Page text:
Best, yes, but for whom?

BREASTFEEDING: what could be more simple? Best for mother, best for baby, the obvious and necessary feeding choice for all mums, and the only one ethical health professionals can support. Most women reading this would find such “facts’’ familiar.

The gut-wrenching feelings of guilt and inadequacy that accompany such pronouncements might also feel familiar. Because when it comes to breastfeeding, most of us feel like failures: either because we didn’t try to or didn’t succeed at breast-feeding our babies, or we fear we didn’t feed for long enough.

Women are consistently told that the nutritional superiority of breast milk makes breastfeeding the only ``choice‘’ for any mother who really cares about her baby. To ensure the maximum number of women ``choose’’ breastfeeding, public health officials, health professionals and breastfeeding advocates see themselves as justified in doing whatever it takes to ``support‘’ breastfeeding and to ``actively discourage’’ formula feeding.

Women may decide not to initiate or to continue breastfeeding for a range of reasons. They may not feel comfortable exposing their breast in public, they may ``fail’’ because of supply problems or mastitis, or they may have had enough after three or four months and want to hand over primary care to Dad.

The bar that today’s ``successful‘’ breastfeeders must leap is considerably higher than that needing to be vaulted by previous generations. Twenty years ago, breastfeeding was recommended for three months. Soon after target was set at six months. Now the World Health Organisation says all women (regardless of where they live and the adequacy of alternative food supplies) should breastfeed ``into the second year and beyond’’. Accordingly, many Australian researchers have begun pushing the government to adopt one-year targets.

The benefits claimed for breastfeeding are also on the rise, although advocates consistently fail to disclose the significant controversies among researchers about whether such benefits exist and whether they are caused (or just correlated) with breastfeeding. Selective reporting of research findings is also rife.

My favorite is a recent study that showed that while breastfeeding lowered breast cancer rates in pre-menopausal women, it appeared to raise the incidence of breast cancer in post-menopausal women. You’ll find the former finding in the fact sheets distributed by the La Leche League; the latter is strangely absent.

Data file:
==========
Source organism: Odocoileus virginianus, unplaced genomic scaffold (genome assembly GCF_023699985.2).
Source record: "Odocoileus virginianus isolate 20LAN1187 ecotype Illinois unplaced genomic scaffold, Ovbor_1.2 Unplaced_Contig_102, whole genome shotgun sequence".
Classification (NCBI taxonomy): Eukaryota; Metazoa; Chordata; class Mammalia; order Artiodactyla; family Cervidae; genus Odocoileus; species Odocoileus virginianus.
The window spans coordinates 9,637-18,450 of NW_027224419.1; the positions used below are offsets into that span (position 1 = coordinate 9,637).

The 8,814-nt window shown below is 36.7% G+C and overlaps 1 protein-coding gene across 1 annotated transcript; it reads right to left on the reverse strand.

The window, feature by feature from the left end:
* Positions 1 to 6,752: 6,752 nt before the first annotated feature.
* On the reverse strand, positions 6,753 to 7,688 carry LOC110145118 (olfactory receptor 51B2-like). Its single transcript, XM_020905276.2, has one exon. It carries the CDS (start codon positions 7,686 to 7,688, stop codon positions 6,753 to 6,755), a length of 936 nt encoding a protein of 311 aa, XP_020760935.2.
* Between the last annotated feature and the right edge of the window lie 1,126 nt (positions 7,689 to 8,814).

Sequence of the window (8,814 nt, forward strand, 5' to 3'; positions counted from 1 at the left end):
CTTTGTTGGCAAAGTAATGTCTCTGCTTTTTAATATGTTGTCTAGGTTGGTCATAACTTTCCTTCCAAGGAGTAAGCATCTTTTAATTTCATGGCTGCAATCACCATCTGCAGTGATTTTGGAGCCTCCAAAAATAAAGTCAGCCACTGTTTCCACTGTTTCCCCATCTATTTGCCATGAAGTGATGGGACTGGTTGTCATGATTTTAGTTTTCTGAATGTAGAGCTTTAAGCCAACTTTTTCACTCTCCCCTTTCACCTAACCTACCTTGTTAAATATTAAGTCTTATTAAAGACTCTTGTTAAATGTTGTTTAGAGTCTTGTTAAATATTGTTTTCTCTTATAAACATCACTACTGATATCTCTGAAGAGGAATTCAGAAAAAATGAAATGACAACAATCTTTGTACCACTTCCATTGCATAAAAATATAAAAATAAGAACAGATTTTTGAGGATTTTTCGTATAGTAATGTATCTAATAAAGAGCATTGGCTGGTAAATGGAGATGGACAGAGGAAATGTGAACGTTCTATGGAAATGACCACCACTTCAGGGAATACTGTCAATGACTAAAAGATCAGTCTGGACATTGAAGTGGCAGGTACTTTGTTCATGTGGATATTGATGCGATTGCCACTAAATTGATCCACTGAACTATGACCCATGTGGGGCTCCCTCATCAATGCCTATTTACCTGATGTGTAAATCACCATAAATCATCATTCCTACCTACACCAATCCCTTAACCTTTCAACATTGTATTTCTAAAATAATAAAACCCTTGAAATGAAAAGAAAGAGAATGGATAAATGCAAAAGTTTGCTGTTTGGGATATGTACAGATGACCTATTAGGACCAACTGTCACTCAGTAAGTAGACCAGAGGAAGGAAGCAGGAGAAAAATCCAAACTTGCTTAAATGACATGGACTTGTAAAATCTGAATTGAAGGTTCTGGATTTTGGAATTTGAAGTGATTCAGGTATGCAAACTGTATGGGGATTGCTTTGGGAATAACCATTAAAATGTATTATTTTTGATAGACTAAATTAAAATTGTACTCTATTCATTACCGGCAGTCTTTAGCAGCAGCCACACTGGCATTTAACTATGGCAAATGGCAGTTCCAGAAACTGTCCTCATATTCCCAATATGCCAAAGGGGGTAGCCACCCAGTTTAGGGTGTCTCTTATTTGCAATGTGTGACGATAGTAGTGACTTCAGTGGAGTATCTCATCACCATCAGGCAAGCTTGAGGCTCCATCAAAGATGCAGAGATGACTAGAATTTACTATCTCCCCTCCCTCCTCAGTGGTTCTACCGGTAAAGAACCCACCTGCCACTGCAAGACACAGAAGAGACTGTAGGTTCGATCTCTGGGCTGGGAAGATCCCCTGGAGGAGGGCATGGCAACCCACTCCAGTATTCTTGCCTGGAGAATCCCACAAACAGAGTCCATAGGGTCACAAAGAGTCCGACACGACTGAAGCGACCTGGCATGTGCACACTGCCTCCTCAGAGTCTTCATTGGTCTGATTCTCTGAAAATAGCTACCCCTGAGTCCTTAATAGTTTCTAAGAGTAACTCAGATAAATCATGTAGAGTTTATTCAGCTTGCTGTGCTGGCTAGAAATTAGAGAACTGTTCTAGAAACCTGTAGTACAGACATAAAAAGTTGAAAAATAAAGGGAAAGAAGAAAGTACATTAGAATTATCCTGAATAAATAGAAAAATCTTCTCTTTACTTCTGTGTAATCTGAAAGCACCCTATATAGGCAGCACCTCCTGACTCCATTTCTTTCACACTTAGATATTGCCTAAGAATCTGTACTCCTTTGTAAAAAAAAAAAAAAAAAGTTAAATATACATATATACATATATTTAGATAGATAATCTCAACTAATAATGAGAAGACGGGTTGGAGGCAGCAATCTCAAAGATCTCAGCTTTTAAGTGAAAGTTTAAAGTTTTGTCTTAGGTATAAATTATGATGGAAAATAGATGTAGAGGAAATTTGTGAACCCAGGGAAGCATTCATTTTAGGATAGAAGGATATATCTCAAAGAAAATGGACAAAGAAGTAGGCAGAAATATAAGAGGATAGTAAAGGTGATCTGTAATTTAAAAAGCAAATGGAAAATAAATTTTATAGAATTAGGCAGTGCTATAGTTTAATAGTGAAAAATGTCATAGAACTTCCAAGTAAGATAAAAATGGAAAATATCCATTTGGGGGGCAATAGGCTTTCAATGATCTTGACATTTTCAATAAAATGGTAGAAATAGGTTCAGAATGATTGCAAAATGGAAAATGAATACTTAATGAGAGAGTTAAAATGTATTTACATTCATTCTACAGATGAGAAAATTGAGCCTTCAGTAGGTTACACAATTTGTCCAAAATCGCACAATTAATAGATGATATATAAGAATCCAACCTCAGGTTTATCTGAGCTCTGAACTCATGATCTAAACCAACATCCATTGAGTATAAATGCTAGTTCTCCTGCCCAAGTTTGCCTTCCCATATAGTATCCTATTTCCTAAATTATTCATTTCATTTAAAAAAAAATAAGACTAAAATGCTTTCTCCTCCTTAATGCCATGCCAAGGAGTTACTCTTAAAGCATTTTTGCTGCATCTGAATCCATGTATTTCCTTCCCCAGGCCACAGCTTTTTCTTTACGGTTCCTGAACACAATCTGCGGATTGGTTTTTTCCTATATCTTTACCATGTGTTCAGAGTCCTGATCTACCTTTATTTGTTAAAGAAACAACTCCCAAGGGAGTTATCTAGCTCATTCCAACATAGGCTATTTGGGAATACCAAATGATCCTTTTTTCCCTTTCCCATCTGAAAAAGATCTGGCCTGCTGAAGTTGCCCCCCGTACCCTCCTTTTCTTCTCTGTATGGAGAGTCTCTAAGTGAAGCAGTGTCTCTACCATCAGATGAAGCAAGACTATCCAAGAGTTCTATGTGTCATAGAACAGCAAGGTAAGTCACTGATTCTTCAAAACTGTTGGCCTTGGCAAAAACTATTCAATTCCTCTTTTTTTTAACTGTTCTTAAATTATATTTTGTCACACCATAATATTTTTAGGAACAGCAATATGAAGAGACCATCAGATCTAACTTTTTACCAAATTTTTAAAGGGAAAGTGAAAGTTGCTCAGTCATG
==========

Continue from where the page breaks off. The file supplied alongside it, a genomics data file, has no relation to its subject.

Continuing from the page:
But the biggest problem is that breastfeeding advocates confuse decisions about breast milk with decisions about breastfeeding. Even women who have no doubts that breast milk is nutritionally superior to formula may make an informed and caring decision that, in their situation, breastfeeding is not the best choice.

This is because women don’t base infant-feeding decisions only on the respective qualities of the milk, but also on the costs and benefits of each feeding method to their infant, their other children, themselves, their partners and their family as a whole. For example, a woman may weigh up the ``risk’’ to her infant of giving some formula at three months so she can return to her full-time job, against that of losing her job altogether or falling out of the loop because of the extensive amount of time needed during the work day to express milk. Not only might the woman value her job as an important source of self-esteem and financial independence, her income may be essential to the family’s meeting its commitments to a mortgage or private school.

When a woman makes a decision according to her own values about how she is going to feed her infant, this decision merits support and respect regardless of what it is. For this to happen, a number of policies, practices and attitudes are going to need to change.

The first is the accuracy of the information disseminated to women about breast and formula feeding. Such information needs to distinguish between infant milk (breast and formula) and infant-feeding decisions. It must also either reveal all the confusing and contradictory findings and debates about the relative merits of breast milk and formula, or report only those findings about which there is little disagreement.

There also needs to be changes in workplace structure and attitudes to enable women who want to breastfeed to do so for as long as they wish without fear of losing their job. Extended paid parental leave is the most critical of these, but proper workplace facilities in which women can take adequate nursing breaks during the day are also important.

But such changes do not mean all women will choose to initiate breastfeeding or to feed for extended periods of time. Health officials and professionals who believe it would be unethical to support anything but breastfeeding must seriously rethink the meaning of ethical and professional behavior when it comes to caring for new mothers. It is unethical for health professionals to use their considerable power and authority to coerce (subtly or otherwise) competent and informed women to make decisions that accord with the health professional’s view of what is right.

It is even more unethical for such professionals to refuse to respect, to withdraw support from, or seek to undermine women’s decisions they deem ``wrong’’. Their moral and professional responsibility is to help women understand the information women see as relevant to their decision, and then to respect women’s capacity as competent informed adults to make the best decision for them.

Ah, respect for female autonomy and moral agency. What could be more simple?